Each of these key industry figures talked about positive change and not just how to achieve this but why we need it. Which was a perfect lead into an astonishingly brilliant set of seminar presentations on day 1 from the likes of Jaimie Johnson at Bryden Wood (who was named as the best presentation of the show), Adam Ward of BIM Technologies who’s discussion on the need to industrialise construction and take the lead from Design for Manufacture Assembly (DFMA) was mind-blowing, Sasha Reed from Bluebeam explored how technology and construction are merging, a legal BIM perspective from May Winfield who launched the Winfield Rock Report at BSL2018 and to the closing presentation of the day which won the most attended seminar, an exploration of the new ISO19650 standard by one of the standards authors Paul Shillcock, accompanied by Emma Hooper and Andy Boutle of the UK BIM Alliance.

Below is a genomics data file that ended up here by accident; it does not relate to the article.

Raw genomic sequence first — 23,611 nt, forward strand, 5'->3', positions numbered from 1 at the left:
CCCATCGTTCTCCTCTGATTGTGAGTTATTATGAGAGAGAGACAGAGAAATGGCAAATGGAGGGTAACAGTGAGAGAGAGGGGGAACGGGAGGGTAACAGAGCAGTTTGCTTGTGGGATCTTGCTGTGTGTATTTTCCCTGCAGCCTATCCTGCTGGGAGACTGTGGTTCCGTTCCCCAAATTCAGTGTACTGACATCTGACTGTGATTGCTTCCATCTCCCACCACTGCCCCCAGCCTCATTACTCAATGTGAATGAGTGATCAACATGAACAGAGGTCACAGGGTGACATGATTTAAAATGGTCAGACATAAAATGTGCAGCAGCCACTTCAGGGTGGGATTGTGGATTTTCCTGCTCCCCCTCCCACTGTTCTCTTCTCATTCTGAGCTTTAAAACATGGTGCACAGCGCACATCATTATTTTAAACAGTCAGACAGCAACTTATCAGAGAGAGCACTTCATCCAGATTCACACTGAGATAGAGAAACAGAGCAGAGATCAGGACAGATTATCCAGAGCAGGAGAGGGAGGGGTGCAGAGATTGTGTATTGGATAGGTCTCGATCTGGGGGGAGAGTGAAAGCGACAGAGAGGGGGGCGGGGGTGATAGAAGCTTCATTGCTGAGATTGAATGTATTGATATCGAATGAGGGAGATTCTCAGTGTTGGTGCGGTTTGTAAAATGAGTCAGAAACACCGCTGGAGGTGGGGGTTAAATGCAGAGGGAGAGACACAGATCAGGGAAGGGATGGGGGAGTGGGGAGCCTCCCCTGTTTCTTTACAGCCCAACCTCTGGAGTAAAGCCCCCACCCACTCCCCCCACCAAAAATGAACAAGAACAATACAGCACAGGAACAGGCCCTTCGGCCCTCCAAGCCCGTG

But day 1 wasn’t just about the speakers, it was packed full of engagement, demonstrations and live Facebook Streaming from The B1M, to allow those who weren’t lucky enough to get a ticket, to experience a small piece of the action.

As day 2 turned around (far too quickly), the Godfather of BIM, David Philp took up the role of content Chair who picked up the theme on change and married this with culture and behaviours – human engagement perfectly in sync with the convergence of progressive technologies, the IoT and once again the mention of “digital twins”.

We all know David is a tough act to follow, but when Jay Zallan graced the stage the BIM world stood still. This giant of industry and giant of a man cognitively challenged the audience with his exploration of the opportunities and implications of connected technologies on the construction ecosystem.